The costs associated with indirect procurement can be double the amount spent on the products themselves; a simple statistic that hides some tricky challenges.

As one of the largest providers of industrial supplies, RS is in a unique position to understand the needs of its customers, help them improve their processes and introduce efficiencies.
Procurement teams and engineers face many challenges when it comes to the maintenance, repair and operation (MRO) of their organisation’s assets and facilities. The supply chain for indirect materials is complex due to the number of stakeholders involved, a fragmented supply base and the sheer volume of products split across multiple categories. In addition, there is constant pressure to reduce costs.
So, if your organisation spends £100,000 on purchasing products over the course of a year, you may be spending a further £200,000 on processing or soft costs.
The SSEN challenge
It’s almost impossible to picture a world without electricity. But when the networks that distribute it were designed it would have been just as hard to imagine the way in which it is now used.
In the always-on, constantly connected 21st century, demand is higher and without many of the predictable peaks and troughs power companies were once used to. The kettle in your kitchen consumes electricity whenever you switch it on and, typically, is rated at around two kilowatts (kW). It takes just a few minutes to boil the water you need.
But what if you have a plug-in hybrid or even fully electric car? Its battery is likely to be between 3kW and 7kW. Plus, you’ll probably be charging it for several hours. That’s one of the most illustrative examples of how consumption is changing.
Scottish and Southern Electricity Networks (SSEN) is the electricity distribution network operator in central southern England and northern Scotland – it is responsible for keeping the lights on for its 3.8 million customers across its 132,000-kilometre network. To cope with changing customer demand, SSEN is constantly investing in improvements, and has also embarked on an ambitious programme to shift customer attitudes and behaviour.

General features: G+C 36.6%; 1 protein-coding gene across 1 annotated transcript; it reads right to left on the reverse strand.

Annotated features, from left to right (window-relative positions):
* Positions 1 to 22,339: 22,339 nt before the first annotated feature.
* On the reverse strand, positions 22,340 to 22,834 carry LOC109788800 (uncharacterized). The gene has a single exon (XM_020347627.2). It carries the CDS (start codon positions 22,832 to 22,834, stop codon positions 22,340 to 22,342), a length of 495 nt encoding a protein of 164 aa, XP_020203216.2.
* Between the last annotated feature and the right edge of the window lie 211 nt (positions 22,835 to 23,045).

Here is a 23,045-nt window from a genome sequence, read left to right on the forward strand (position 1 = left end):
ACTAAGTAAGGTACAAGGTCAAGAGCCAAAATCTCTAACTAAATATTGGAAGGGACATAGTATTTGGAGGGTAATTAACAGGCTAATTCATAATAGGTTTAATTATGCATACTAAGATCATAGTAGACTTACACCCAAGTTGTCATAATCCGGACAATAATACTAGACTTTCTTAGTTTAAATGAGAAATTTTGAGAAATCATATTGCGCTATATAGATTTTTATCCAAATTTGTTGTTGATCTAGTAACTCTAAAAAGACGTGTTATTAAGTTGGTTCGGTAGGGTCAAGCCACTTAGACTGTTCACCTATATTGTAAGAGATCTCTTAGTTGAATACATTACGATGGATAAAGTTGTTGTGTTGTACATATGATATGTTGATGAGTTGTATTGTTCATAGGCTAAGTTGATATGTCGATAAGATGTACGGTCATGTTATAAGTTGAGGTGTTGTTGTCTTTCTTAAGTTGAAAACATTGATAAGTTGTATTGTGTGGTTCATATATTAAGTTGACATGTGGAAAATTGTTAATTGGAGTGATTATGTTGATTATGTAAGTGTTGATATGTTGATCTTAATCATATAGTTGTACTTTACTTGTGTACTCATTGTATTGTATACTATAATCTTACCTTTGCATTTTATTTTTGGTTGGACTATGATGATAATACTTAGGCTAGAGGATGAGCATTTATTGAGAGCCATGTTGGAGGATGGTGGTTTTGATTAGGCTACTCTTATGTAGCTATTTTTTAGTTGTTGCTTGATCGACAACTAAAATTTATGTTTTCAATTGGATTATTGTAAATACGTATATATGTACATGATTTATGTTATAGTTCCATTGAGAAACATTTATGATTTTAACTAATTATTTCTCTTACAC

Working with customers to use energy-saving devices in large volumes could start to ease the burden on the network. For example, LED light bulbs use between 80% and 90% less electricity than standard ones. So, the scope for reducing demand for power, and cutting bill-payers’ costs, is enormous. Which is why SSEN embarked on the SAVE Project – to get people interested in LED lighting and other key ways to save energy.
The solution
The company mapped out a five-year scheme involving 4,000 customers divided into four equal groups. One was a control group, the others were given different energy-saving incentives, including LEDs. The groups’ energy consumption across three high-consumption winter periods would be monitored closely.
That meant distributing information to customers on the advantages of LEDs, giving them discounts on bulbs, and even installing them in customers’ properties.
RS played a vital role in the project, helping with both fulfilment and customer education. Thanks to its in-depth knowledge and understanding, it was ideally placed to produce accurate and reliable technical data around different LEDs and their energy-saving potential. That meant customers were able to easily see the cost benefit on offer.
RS also created a dedicated website for SSEN where customers were able to find the right bulb for their requirements and place orders. It assisted in the next phase of the trial, too. SSEN wanted to offer LED bulbs free of charge to some customers, so RS helped identify the most commonly used bulbs for certain properties. So in addition to the knowledge, expertise and collaborative approach, in many cases, that meant supplying RS Pro brand bulbs, which were judged to offer the best quality and price.
The outcome
The overall response rate SSEN experienced from customers targeted by the energy-saving project was an impressive 76%. An average of seven LED lights per house were supplied to those customers.
Analysing the energy savings produced by the pilot scheme has revealed some interesting points of comparison. If the project’s results were scaled up to be rolled out nationwide, they would look like this:
  • Project cost – £1 billion
  • Reduction in energy demand – 1.3 gigawatts (GW)
That might sound like a vast sum of money, but it’s the reduction in energy consumption that is truly significant. To put things into perspective, 1.3 GW is approximately the annual output of a nuclear power station, which could cost something in the region of £5 billion to build.